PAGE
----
11. quadraphonics Bloodthirsty Barbarian Valued Senior Member

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    True enough, but one can still consider an inertial reference frame moving relative to another at a speed arbitrarily close to c, and ask what sorts of things happen in this limit. And some interesting stuff pops out, like electricity and magnetism switching roles (or something along those lines - it's been many years since I attended the lecture that covered this in undergrad. Anybody want to expand/clarify?).
     
  12. AlphaNumeric Fully ionized Registered Senior Member

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    In that context 'compact' is the mathematical notion of 'compact', ie closed and bounded. A less formal (and not entirely accurate as a result) version would be its of finite size with a particular kind of clear edge.

    A simple example is the interval [0,1]. Its compact, as its closed and bounded. Remove '1' to get the interval [0,1) and its no longer compact, as its not closed (consider the sequence \(a_{n} = 1 - \frac{1}{n}\)).

    Geodesically complete, if memory serves, means that if you pick any two points in the space there is a geodesic between them. Flat space is an example, as the geodesic is just the straight line between the two points.

    My comment on the realm of Cauchy surfaces and Hawking singularity theorems is 'there be dragons', ie the kind of eye wateringly complicated differential geometry and topology theorems that many people who spend a lifetime publishing work in GR don't ever go near.

    Electric and magnetic fields are just different view points of the same underlying concept and applying a Lorentz transform to Maxwell's equations mixes them together. Its possible to write down a system which is entirely electric fields in a given frame and then boost to a new frame where its all magnetic.

    This can be seen formally from the fact that \(E_{i} = F_{0i}\) and \(B_{i} = \frac{1}{2}\epsilon_{ijk}F_{jk}\) in a given frame (modulo minus signs I've probably forgotten) and under a Lorentz transformation you have \(F_{ab} \to \tilde{F}_{ab} = \Lambda^{c}_{a}\Lambda^{d}_{b}F_{cd}\). If you work out how this alters the E and B fields you'll find that's precisely how Maxwell's equations transform too, which is to be expected since \(F_{ab}\) is a slick way of doing electromagnetism (compared to how Maxwell did it).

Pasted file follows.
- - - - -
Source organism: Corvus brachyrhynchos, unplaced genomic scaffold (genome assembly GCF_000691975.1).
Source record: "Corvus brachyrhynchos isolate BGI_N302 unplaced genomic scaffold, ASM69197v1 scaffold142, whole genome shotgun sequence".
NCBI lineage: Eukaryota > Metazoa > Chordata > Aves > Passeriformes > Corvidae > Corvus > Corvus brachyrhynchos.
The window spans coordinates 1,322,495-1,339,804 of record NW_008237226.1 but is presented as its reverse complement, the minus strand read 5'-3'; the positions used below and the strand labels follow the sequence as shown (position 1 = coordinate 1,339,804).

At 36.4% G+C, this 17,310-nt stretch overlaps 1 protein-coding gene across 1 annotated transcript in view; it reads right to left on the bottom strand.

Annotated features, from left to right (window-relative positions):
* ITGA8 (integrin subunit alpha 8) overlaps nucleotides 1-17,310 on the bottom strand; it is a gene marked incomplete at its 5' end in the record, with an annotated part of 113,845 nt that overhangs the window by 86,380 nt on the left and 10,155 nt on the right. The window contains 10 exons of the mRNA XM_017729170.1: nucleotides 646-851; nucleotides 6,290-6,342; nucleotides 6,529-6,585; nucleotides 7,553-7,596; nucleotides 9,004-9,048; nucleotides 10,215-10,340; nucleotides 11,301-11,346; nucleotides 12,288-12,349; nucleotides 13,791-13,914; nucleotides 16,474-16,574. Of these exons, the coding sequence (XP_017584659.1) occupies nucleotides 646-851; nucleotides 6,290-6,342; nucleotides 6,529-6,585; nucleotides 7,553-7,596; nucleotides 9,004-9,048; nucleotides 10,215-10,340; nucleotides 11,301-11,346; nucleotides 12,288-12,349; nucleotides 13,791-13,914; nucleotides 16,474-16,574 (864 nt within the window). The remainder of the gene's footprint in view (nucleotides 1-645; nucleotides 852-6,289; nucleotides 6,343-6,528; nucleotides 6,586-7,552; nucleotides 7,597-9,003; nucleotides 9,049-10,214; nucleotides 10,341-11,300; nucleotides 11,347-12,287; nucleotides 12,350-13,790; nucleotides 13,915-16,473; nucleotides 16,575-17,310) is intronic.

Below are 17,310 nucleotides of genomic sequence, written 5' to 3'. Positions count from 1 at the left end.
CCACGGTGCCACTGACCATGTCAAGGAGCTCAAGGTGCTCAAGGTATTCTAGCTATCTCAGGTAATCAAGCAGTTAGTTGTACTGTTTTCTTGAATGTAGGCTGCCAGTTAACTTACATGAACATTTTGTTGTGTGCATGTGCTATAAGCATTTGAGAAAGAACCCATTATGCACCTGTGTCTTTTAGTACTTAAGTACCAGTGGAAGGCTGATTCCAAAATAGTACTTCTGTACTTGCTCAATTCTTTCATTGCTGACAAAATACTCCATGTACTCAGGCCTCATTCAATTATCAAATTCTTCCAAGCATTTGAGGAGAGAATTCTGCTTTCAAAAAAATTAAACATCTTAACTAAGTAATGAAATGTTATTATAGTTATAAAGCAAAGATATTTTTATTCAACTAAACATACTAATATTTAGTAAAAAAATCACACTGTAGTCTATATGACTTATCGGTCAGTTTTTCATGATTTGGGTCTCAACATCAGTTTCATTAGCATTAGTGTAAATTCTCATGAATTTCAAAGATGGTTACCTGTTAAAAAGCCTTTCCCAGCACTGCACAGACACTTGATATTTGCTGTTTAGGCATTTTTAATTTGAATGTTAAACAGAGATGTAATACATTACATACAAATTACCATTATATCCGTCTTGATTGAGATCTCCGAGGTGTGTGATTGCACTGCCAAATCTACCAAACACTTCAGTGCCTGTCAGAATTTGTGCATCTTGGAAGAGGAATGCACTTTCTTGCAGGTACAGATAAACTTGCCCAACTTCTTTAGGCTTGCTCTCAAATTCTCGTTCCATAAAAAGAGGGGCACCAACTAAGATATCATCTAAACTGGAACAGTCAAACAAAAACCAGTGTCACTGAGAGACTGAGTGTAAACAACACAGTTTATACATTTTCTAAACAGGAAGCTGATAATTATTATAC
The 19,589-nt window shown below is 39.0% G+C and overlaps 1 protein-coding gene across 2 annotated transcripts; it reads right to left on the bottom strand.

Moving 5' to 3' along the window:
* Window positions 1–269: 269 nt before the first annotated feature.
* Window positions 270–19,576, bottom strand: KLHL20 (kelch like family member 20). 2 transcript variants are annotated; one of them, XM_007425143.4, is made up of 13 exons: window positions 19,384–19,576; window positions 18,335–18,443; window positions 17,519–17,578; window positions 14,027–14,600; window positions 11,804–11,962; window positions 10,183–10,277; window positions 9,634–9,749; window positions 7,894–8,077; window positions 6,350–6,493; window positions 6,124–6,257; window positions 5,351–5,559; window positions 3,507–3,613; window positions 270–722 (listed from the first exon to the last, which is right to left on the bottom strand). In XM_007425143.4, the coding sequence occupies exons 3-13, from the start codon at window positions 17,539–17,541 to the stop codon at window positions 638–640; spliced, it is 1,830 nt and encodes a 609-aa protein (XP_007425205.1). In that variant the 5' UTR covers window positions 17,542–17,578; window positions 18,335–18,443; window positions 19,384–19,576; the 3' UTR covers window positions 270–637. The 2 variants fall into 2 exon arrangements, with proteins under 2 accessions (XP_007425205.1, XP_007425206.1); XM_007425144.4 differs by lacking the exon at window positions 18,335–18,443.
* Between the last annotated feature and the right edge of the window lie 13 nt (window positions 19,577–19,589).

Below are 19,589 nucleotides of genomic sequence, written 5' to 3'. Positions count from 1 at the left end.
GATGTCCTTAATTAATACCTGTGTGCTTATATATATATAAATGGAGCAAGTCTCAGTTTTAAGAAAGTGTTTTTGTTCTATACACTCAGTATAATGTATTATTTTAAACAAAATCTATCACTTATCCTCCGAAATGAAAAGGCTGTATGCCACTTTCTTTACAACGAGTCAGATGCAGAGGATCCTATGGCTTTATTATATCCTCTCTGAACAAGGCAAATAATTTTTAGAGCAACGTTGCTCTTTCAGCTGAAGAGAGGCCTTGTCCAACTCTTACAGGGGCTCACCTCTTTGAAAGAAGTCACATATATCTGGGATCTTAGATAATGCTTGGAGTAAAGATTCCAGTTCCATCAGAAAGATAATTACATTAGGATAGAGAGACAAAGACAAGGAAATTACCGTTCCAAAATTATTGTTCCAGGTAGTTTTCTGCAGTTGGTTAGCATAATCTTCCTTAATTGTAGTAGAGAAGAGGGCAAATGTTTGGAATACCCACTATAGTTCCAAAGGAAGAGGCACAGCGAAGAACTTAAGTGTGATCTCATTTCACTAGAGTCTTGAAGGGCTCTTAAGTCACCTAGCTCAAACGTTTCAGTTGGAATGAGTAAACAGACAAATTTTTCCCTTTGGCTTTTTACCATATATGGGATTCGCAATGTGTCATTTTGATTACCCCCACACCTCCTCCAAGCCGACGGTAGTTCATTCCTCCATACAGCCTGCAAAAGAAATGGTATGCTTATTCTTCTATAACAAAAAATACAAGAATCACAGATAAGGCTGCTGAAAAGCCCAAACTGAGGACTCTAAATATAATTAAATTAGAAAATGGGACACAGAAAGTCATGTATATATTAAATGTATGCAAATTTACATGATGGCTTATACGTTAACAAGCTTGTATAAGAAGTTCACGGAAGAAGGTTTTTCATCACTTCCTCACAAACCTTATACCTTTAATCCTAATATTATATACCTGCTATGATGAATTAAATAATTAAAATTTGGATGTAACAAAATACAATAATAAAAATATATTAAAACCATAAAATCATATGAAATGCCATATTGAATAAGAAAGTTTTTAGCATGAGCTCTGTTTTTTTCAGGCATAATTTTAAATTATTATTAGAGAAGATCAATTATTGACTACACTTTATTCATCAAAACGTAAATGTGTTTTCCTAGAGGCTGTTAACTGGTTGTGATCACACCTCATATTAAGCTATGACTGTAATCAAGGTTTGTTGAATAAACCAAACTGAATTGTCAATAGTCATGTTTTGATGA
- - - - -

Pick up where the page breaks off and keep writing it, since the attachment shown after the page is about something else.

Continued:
13. chaos1956 Banned Banned

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    Does the statement "the photon" reflect only a singular photon? How do we know what we believe the quanta of light to currently be in all these calculations is the singular perspective of a single infinitly small particle? The second you get to its size to view its perspective it just gets smaller from your perspective.
     
  14. arfa brane call me arf Valued Senior Member

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    Oh snap. There goes my show and tell for next Monday.
     
  15. Cyperium I'm always me Valued Senior Member

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    Ok, so you say that light travels its course because the universe travels even faster in infinity? But that doesn't apply to the light we see, does it?

    Let me explain again, the true nature of light would be in the perspective of light itself, as this is what light is. How come that we perceive a different truth? How can the photon be both at every point in every time and at a specific observable point at the same time? Where the photon has never been specific about that point.

    It means that the observable universe is different from its true nature...that none of the parts has actually been as we see them.



    So you say that the photon behaves in a undeterministic way and because of that it can exist in a specific place when in actuality it exists at all places and at all times, what determines where it should be then?

    I mean, what determines the specific point where it is to observers when it actually is at all points? I get that we can only see one time, so that is what determines what time it should be in, but we do perceive many points.


    How does it relate to the OP?

    Ok, so you've taken on the string perspective of things, but does it solve the problem?

    You have a different agenda, the radiation you refer to is Hawking Radiation and is because of quantum fluctuations where a pair of particles starts to exist near a black hole's horizon and the particle with negative mass gets drawn in and the other escapes as radiation leading to the decrease of mass of the black hole (because the particle that is sucked in has negative mass).